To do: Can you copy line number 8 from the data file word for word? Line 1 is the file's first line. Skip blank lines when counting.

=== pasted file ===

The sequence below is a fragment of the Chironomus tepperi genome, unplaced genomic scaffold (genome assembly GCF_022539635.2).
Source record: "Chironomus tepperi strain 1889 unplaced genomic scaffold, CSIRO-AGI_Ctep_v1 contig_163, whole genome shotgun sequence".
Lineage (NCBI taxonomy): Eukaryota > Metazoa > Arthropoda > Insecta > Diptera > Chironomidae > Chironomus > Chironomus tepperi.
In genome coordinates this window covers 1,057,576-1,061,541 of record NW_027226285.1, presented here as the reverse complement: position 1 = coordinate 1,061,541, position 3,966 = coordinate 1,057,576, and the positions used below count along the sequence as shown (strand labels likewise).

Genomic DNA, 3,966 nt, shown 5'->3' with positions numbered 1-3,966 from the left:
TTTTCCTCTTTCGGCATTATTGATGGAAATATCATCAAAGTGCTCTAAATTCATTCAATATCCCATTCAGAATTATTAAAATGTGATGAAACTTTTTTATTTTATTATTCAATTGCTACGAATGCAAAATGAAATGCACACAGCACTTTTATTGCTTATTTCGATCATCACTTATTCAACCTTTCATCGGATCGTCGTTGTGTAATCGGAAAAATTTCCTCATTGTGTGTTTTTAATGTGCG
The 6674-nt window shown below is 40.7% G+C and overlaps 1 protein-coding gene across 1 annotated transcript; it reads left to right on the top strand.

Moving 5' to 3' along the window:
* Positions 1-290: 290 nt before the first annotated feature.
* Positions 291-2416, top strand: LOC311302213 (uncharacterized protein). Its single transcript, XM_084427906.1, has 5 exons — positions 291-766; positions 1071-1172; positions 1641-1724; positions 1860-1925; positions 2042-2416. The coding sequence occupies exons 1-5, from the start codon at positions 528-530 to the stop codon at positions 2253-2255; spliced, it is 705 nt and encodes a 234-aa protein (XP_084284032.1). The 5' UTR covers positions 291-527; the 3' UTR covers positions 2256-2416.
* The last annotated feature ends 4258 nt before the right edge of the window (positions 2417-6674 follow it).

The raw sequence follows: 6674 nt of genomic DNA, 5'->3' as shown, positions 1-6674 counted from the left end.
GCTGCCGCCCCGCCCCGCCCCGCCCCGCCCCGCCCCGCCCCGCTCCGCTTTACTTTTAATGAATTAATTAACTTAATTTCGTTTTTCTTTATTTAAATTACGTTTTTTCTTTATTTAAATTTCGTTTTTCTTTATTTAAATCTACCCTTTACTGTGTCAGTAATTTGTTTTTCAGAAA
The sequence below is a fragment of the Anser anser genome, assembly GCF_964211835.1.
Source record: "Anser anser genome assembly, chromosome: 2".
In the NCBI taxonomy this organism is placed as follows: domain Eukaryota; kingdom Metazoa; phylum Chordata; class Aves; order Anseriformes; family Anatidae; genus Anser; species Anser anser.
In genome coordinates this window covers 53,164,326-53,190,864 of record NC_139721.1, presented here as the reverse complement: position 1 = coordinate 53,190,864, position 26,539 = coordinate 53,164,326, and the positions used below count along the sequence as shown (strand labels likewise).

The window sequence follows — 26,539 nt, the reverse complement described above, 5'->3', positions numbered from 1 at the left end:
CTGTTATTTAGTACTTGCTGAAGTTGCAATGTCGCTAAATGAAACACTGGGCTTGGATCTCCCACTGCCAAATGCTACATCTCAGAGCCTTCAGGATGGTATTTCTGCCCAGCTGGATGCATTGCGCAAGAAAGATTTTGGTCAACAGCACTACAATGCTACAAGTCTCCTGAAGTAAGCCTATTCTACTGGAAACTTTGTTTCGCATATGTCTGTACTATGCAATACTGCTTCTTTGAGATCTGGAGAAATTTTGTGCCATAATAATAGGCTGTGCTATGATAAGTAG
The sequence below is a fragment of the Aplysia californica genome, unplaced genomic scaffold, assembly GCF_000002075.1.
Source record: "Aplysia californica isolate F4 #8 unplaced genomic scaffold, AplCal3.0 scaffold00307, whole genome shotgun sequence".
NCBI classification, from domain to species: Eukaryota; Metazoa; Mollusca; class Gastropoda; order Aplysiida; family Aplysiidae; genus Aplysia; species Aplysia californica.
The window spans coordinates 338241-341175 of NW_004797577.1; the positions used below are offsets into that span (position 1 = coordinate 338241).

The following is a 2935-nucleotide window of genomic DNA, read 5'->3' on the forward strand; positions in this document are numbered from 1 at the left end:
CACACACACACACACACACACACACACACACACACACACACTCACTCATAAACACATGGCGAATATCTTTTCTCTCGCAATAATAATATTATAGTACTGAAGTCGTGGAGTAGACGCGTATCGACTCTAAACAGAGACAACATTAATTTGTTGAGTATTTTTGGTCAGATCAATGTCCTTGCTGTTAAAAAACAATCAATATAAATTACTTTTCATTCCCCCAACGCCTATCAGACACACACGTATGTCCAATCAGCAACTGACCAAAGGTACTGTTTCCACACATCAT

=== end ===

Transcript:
Moving 5' to 3' along the window: